China may divide its hog industry into five zones to stop the spread of African swine fever (ASF) and guarantee pork supplies in the world’s top pork-producing country. Reuters reported Wednesday that China’s Ministry of Agriculture and Rural Affairs drew up a draft plan to ease the trade of pigs and pork within five regions, after earlier measures distorted prices and the market.
The plan, which was outlined in a document reviewed by Reuters, was sent to provincial governments and municipalities for their feedback last week. There has been no confirmation on its approval.
ASF is spreading rapidly despite attempts to ban the movement of pigs out of infected provinces. It has been reported in three new provinces in the last week, including large farms with high biosecurity.
China’s vice premier Hu Chunhua said on Tuesday that the situation remained “very serious” and called for intensifying controls, Xinhua reported.
The draft plan aims to “further strengthen African swine fever prevention and control measures, establish a long-term effective animal disease prevention system, protect the healthy development of the hog sector and stabilize market supplies.”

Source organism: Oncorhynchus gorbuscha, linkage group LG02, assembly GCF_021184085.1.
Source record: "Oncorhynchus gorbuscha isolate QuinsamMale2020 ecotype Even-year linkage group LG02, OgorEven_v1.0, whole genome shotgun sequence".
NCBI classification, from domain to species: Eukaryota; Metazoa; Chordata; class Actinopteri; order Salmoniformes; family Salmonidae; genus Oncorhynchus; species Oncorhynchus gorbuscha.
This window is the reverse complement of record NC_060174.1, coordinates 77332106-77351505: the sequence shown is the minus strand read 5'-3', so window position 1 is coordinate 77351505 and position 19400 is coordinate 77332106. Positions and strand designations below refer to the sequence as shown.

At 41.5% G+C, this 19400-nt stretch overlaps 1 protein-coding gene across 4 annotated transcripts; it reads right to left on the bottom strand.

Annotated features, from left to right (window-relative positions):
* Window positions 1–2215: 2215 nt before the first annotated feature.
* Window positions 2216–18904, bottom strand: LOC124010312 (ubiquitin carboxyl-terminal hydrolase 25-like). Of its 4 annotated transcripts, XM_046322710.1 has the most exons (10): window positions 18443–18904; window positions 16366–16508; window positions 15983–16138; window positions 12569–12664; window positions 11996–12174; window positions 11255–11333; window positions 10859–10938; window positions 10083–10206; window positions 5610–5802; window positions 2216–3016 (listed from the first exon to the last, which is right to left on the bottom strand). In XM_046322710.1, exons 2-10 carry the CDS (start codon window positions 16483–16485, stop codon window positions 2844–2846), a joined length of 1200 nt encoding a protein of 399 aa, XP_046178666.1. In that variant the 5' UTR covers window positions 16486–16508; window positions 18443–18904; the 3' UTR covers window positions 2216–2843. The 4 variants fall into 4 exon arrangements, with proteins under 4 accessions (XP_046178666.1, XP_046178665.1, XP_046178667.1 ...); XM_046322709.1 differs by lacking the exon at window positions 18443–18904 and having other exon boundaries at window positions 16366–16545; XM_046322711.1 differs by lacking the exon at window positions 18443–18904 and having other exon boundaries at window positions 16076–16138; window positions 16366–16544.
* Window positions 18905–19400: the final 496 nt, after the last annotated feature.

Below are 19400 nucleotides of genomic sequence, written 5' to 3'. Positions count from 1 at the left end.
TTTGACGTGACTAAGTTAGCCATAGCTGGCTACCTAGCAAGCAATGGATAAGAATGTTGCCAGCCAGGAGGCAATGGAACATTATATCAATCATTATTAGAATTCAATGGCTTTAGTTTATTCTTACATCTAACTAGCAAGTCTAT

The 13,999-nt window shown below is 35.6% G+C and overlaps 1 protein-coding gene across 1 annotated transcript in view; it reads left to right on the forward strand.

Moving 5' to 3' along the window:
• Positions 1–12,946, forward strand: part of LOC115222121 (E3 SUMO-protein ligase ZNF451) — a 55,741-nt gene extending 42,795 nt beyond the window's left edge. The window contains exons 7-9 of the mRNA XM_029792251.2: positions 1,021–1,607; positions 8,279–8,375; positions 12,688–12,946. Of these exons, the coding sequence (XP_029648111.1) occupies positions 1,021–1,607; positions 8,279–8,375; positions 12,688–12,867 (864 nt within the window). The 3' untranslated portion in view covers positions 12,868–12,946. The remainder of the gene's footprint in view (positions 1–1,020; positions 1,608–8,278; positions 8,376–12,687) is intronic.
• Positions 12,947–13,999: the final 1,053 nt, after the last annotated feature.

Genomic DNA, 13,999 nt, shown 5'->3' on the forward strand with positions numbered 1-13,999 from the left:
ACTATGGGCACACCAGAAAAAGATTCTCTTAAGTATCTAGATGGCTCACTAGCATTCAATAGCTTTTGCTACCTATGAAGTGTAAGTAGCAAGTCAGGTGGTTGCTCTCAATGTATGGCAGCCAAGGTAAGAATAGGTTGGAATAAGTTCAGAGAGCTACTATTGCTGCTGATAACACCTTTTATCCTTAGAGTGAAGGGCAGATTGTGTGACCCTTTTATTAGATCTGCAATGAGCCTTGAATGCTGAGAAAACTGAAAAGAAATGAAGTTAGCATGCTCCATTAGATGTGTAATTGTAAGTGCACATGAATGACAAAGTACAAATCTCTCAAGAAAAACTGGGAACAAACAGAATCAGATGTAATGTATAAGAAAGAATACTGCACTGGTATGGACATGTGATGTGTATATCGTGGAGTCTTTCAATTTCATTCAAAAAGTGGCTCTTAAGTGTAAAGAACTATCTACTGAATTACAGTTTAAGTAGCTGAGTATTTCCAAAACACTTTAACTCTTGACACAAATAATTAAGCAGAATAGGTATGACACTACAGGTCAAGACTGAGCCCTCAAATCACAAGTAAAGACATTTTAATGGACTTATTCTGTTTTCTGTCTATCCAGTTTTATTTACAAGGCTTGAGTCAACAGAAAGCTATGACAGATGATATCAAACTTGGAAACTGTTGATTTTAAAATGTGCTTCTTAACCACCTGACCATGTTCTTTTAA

Each zone contains one of China’s top pig-producing provinces. The draft plan also encourages large-scale livestock producers to develop integrated production from breeding to processing across a whole zone.
The ministry proposed to pilot the new system in the “central south” zone that comprises Fujian, Jiangxi, Hunan, Guangdong, Guangxi and Hainan before other regions proceed with the plan.
Many experts agree this plan may help supplies, but it will not stop ASF.
“I think this is not going to tackle the issue of this disease. It helps contain the disease in the area but not really eradicate it,” said Pan Chenjun, senior analyst at Rabobank.
More than 100 outbreaks of the disease have been confirmed in 28 provinces and regions since last August. ASF is highly transmissible and deadly to pigs, but it is not harmful to humans.
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